A co-founder of the party led by leading presidential candidate Andrés Manuel López Obrador has sparked controversy by advocating the expropriation of companies that refuse to cooperate with an AMLO administration if he wins the July 1 election.
Prominent writer Paco Ignacio Taibo II, currently the art and culture secretary of the Morena party’s national executive committee, made the remarks while speaking at an event attended by party supporters earlier this week.
“. . . One day after taking power, I imagined Andrés Manuel in the [presidential residence] Los Pinos, right? Then he welcomes a committee of the powerful men of Mexican finance: [Carlos] Slim is there, the owner of the Modelo brewery is there, to tell him: ‘Careful, Andrés, because if you move in that sense [expropriation], we’ll take the factories to Costa Rica,” he said.
“[I will be surprised] if that same day, at that same time, we are not two or three million Mexicans in the street saying: ‘If they want to blackmail you, Andrés, expropriate them, fuck them, expropriate them,’” Taibo continued in a video currently circulating on social media.
The writer, who is reportedly close to the “Together We Will Make History” coalition candidate, then went on to assert that the social mobilization of the Mexican people will be essential to achieving significant change in the country.
He explained that the support former president Lázaro Cárdenas received from sectors of the population such as farmers and the petroleum workers’ union allowed him to carry out his reform agenda, including nationalizing Mexico’s oil reserves in 1938.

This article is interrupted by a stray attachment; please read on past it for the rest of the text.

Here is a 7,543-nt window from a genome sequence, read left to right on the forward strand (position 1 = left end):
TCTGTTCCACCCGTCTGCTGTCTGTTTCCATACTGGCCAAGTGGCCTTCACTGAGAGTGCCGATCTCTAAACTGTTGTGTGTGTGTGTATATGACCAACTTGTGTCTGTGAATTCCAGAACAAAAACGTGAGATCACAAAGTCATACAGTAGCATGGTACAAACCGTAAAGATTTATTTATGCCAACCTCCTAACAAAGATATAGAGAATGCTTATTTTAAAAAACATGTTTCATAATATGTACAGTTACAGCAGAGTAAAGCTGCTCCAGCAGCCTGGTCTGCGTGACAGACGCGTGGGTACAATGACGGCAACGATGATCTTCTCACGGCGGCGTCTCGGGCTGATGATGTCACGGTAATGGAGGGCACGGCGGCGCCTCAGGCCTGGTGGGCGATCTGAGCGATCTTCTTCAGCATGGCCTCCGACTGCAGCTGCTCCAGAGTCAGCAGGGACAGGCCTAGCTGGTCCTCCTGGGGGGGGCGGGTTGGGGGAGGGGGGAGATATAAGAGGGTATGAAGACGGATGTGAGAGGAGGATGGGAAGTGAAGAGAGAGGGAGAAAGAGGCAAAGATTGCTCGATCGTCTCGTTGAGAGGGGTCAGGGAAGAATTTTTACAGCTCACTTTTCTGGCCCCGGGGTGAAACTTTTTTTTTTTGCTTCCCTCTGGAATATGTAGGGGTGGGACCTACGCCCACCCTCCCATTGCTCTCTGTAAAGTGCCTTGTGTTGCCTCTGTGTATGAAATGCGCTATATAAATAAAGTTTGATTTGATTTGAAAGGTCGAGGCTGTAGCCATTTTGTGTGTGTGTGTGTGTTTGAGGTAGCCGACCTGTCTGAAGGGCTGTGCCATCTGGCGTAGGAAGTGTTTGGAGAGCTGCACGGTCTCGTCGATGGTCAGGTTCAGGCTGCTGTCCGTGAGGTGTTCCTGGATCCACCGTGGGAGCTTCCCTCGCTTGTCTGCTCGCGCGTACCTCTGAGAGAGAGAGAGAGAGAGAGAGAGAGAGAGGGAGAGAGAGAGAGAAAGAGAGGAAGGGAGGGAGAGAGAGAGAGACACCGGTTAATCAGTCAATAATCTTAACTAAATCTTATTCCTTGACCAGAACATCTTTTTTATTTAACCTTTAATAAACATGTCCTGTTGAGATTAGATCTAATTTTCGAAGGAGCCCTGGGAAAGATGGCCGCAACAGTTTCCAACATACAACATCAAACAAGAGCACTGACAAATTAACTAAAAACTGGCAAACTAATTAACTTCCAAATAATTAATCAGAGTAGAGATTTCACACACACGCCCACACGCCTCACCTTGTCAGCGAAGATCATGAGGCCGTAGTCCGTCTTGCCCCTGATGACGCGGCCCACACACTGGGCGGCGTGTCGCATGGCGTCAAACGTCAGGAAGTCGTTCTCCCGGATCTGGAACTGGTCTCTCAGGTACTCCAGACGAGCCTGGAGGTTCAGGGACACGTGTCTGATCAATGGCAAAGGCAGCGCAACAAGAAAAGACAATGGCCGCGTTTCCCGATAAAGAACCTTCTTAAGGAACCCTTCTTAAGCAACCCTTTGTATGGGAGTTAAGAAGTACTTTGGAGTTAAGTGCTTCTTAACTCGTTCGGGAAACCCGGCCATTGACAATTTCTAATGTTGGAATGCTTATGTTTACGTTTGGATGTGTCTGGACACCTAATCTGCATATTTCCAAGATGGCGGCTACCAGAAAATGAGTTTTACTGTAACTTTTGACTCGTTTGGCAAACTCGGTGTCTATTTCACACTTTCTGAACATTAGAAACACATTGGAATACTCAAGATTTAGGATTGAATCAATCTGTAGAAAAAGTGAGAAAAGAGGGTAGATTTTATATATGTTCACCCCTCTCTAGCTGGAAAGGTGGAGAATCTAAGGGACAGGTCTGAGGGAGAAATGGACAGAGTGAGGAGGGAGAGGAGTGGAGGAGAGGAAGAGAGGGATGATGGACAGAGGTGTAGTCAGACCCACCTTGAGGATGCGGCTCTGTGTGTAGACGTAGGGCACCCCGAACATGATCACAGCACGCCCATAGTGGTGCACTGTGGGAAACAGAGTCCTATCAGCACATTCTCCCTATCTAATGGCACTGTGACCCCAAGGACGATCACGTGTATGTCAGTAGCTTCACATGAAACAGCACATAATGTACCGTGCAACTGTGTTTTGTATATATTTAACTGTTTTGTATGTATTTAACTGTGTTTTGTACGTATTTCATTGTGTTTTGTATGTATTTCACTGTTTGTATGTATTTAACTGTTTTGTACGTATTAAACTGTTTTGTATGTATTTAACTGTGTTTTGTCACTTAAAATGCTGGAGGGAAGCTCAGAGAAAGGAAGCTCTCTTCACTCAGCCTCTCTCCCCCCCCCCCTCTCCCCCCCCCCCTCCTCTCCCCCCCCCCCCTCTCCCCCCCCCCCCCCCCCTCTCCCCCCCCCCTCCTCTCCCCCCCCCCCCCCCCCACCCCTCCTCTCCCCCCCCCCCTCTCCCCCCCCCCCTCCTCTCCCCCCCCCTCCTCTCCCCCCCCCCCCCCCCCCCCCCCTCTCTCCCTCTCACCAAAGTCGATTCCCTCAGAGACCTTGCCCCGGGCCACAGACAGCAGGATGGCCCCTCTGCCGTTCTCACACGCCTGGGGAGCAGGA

“The social pressure which a leader can be put under, no matter how radical, competent and honest he is, is tremendous. It’s necessary to have the presence of a social movement behind [the government] driving the change,” Taibo said.
He also said that social support was vital because it was “obvious” that the López Obrador-led coalition government won’t have a majority in Congress and most of the state governors will be from opposition parties.
Taibo has previously expressed disdain for the structural reforms implemented by the current federal administration, including its energy policy, which opened Mexico’s oil industry to foreign and private companies for the first time in almost 80 years.
López Obrador’s harshest critics charge that if he wins the presidency, he will take Mexico down a path akin to that taken during the implementation of former Venezuelan president Hugo Chavez’s socialist Bolivarian Revolution.
But the leftist candidate has made efforts to allay those fears and has declared that he is not anti-business.
However, he has clashed with the private sector — including Mexico’s richest man Carlos Slim — on some issues, most notably his opposition to the new Mexico City International Airport project and his pledge to review oil contracts granted to foreign interests.
Others have downplayed the suggestion that a López Obrador presidency would have a negative impact on the economy, although financial services company Citibanamex warned that slower growth, higher inflation and a weaker peso would like follow if the Morena party leader takes office.
Nevertheless, opinion polls have consistently shown that AMLO has a commanding lead over his rivals that has continued to widen in contrast to some analysts’ expectations.
A survey by the newspaper Reforma that was published last week showed that López Obrador had 48% support, a 22-point lead over second-placed Ricardo Anaya and 30 points ahead of ruling party candidate José Antonio Meade.
Source: La Razón (sp)